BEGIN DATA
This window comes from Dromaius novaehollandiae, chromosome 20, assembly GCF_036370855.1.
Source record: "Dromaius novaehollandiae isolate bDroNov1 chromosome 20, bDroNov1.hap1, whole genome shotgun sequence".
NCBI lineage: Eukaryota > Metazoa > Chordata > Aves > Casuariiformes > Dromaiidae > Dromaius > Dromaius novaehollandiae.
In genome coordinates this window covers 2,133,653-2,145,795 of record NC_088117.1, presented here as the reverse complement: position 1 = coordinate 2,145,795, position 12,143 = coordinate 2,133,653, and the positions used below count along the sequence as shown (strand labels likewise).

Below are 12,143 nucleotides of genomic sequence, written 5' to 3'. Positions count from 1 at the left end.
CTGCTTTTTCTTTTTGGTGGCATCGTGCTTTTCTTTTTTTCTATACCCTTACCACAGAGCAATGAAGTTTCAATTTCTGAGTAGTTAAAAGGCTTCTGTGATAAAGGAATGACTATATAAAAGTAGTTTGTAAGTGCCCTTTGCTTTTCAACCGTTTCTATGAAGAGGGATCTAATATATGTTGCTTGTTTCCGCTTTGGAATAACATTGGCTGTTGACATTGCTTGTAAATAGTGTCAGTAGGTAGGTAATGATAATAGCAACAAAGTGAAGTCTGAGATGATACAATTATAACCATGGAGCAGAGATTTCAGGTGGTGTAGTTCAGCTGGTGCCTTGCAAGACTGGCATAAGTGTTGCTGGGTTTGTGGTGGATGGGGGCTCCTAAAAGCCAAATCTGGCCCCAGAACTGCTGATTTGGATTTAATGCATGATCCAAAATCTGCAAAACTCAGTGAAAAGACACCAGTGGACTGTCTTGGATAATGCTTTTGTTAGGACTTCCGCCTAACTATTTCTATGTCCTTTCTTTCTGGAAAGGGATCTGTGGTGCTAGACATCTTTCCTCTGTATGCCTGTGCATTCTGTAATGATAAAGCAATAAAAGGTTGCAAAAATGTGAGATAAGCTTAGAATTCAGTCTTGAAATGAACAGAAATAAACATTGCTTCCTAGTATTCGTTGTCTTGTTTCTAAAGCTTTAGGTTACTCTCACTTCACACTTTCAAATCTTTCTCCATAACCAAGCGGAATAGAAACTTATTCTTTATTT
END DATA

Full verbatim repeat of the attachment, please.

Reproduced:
This window comes from Dromaius novaehollandiae, chromosome 20, assembly GCF_036370855.1.
Source record: "Dromaius novaehollandiae isolate bDroNov1 chromosome 20, bDroNov1.hap1, whole genome shotgun sequence".
NCBI lineage: Eukaryota > Metazoa > Chordata > Aves > Casuariiformes > Dromaiidae > Dromaius > Dromaius novaehollandiae.
In genome coordinates this window covers 2,133,653-2,145,795 of record NC_088117.1, presented here as the reverse complement: position 1 = coordinate 2,145,795, position 12,143 = coordinate 2,133,653, and the positions used below count along the sequence as shown (strand labels likewise).

Below are 12,143 nucleotides of genomic sequence, written 5' to 3'. Positions count from 1 at the left end.
CTGCTTTTTCTTTTTGGTGGCATCGTGCTTTTCTTTTTTTCTATACCCTTACCACAGAGCAATGAAGTTTCAATTTCTGAGTAGTTAAAAGGCTTCTGTGATAAAGGAATGACTATATAAAAGTAGTTTGTAAGTGCCCTTTGCTTTTCAACCGTTTCTATGAAGAGGGATCTAATATATGTTGCTTGTTTCCGCTTTGGAATAACATTGGCTGTTGACATTGCTTGTAAATAGTGTCAGTAGGTAGGTAATGATAATAGCAACAAAGTGAAGTCTGAGATGATACAATTATAACCATGGAGCAGAGATTTCAGGTGGTGTAGTTCAGCTGGTGCCTTGCAAGACTGGCATAAGTGTTGCTGGGTTTGTGGTGGATGGGGGCTCCTAAAAGCCAAATCTGGCCCCAGAACTGCTGATTTGGATTTAATGCATGATCCAAAATCTGCAAAACTCAGTGAAAAGACACCAGTGGACTGTCTTGGATAATGCTTTTGTTAGGACTTCCGCCTAACTATTTCTATGTCCTTTCTTTCTGGAAAGGGATCTGTGGTGCTAGACATCTTTCCTCTGTATGCCTGTGCATTCTGTAATGATAAAGCAATAAAAGGTTGCAAAAATGTGAGATAAGCTTAGAATTCAGTCTTGAAATGAACAGAAATAAACATTGCTTCCTAGTATTCGTTGTCTTGTTTCTAAAGCTTTAGGTTACTCTCACTTCACACTTTCAAATCTTTCTCCATAACCAAGCGGAATAGAAACTTATTCTTTATTT